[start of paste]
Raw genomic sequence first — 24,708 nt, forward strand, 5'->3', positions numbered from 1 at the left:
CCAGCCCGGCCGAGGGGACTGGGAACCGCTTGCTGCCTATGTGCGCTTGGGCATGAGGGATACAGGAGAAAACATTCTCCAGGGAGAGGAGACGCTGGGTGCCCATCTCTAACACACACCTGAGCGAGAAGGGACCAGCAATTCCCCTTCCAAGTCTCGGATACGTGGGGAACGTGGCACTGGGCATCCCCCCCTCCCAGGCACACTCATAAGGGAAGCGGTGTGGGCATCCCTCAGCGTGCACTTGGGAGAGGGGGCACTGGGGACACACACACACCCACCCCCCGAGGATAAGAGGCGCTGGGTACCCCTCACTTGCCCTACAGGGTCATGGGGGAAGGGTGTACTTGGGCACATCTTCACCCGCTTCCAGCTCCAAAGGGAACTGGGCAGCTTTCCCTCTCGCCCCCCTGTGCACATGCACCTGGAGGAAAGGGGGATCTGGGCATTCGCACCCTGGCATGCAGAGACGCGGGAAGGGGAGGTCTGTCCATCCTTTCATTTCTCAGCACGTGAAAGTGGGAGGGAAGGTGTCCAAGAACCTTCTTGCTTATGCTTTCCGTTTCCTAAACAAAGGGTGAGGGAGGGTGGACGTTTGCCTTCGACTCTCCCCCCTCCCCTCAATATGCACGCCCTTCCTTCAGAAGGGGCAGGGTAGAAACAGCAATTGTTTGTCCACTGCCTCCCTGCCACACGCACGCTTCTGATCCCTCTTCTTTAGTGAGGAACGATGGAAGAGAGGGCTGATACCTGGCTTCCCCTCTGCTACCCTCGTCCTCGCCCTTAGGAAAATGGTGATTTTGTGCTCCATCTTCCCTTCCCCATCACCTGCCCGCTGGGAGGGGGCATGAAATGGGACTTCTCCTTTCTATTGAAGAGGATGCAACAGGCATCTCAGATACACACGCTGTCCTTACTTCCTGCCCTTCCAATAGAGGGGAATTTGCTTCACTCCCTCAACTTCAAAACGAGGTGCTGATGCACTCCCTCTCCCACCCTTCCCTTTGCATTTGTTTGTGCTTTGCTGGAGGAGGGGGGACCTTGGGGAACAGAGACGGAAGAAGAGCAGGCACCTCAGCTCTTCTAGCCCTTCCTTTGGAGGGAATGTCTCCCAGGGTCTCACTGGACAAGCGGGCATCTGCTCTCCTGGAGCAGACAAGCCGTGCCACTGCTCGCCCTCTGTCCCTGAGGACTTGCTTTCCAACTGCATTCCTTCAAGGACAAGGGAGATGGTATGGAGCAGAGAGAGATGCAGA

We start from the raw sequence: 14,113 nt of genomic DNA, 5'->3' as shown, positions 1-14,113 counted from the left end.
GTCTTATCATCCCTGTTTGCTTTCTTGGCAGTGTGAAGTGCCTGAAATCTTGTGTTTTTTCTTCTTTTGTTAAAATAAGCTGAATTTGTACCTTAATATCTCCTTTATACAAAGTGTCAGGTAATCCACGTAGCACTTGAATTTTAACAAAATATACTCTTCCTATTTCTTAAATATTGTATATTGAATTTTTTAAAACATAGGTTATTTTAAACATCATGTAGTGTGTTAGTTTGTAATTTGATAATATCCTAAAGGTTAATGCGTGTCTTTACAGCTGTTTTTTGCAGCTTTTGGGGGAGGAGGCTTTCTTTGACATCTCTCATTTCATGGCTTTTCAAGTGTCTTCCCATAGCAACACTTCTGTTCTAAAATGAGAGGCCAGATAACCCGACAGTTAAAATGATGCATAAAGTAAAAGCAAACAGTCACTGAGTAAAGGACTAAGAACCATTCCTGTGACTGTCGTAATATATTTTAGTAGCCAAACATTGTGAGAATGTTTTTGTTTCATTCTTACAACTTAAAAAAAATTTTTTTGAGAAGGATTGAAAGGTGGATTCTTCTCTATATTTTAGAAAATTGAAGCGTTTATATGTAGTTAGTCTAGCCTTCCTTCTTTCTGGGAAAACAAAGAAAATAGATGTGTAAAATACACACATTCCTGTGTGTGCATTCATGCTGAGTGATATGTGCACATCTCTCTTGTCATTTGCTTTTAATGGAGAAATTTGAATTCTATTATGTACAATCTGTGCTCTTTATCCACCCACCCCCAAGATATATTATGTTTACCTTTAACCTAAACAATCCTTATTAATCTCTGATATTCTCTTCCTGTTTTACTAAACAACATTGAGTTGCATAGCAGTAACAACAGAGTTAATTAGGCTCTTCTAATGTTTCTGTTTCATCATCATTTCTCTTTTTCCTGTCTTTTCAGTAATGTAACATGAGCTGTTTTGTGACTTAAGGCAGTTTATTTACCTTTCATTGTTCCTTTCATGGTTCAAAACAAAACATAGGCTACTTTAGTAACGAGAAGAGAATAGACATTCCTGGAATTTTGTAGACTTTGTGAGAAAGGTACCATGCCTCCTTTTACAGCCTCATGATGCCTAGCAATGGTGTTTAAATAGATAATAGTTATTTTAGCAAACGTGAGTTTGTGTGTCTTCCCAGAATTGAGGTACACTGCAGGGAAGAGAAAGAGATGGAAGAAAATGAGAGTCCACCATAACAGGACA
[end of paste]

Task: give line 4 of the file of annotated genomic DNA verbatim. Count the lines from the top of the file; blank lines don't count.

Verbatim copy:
GTCTTATCATCCCTGTTTGCTTTCTTGGCAGTGTGAAGTGCCTGAAATCTTGTGTTTTTTCTTCTTTTGTTAAAATAAGCTGAATTTGTACCTTAATATCTCCTTTATACAAAGTGTCAGGTAATCCACGTAGCACTTGAATTTTAACAAAATATACTCTTCCTATTTCTTAAATATTGTATATTGAATTTTTTAAAACATAGGTTATTTTAAACATCATGTAGTGTGTTAGTTTGTAATTTGATAATATCCTAAAGGTTAATGCGTGTCTTTACAGCTGTTTTTTGCAGCTTTTGGGGGAGGAGGCTTTCTTTGACATCTCTCATTTCATGGCTTTTCAAGTGTCTTCCCATAGCAACACTTCTGTTCTAAAATGAGAGGCCAGATAACCCGACAGTTAAAATGATGCATAAAGTAAAAGCAAACAGTCACTGAGTAAAGGACTAAGAACCATTCCTGTGACTGTCGTAATATATTTTAGTAGCCAAACATTGTGAGAATGTTTTTGTTTCATTCTTACAACTTAAAAAAAATTTTTTTGAGAAGGATTGAAAGGTGGATTCTTCTCTATATTTTAGAAAATTGAAGCGTTTATATGTAGTTAGTCTAGCCTTCCTTCTTTCTGGGAAAACAAAGAAAATAGATGTGTAAAATACACACATTCCTGTGTGTGCATTCATGCTGAGTGATATGTGCACATCTCTCTTGTCATTTGCTTTTAATGGAGAAATTTGAATTCTATTATGTACAATCTGTGCTCTTTATCCACCCACCCCCAAGATATATTATGTTTACCTTTAACCTAAACAATCCTTATTAATCTCTGATATTCTCTTCCTGTTTTACTAAACAACATTGAGTTGCATAGCAGTAACAACAGAGTTAATTAGGCTCTTCTAATGTTTCTGTTTCATCATCATTTCTCTTTTTCCTGTCTTTTCAGTAATGTAACATGAGCTGTTTTGTGACTTAAGGCAGTTTATTTACCTTTCATTGTTCCTTTCATGGTTCAAAACAAAACATAGGCTACTTTAGTAACGAGAAGAGAATAGACATTCCTGGAATTTTGTAGACTTTGTGAGAAAGGTACCATGCCTCCTTTTACAGCCTCATGATGCCTAGCAATGGTGTTTAAATAGATAATAGTTATTTTAGCAAACGTGAGTTTGTGTGTCTTCCCAGAATTGAGGTACACTGCAGGGAAGAGAAAGAGATGGAAGAAAATGAGAGTCCACCATAACAGGACA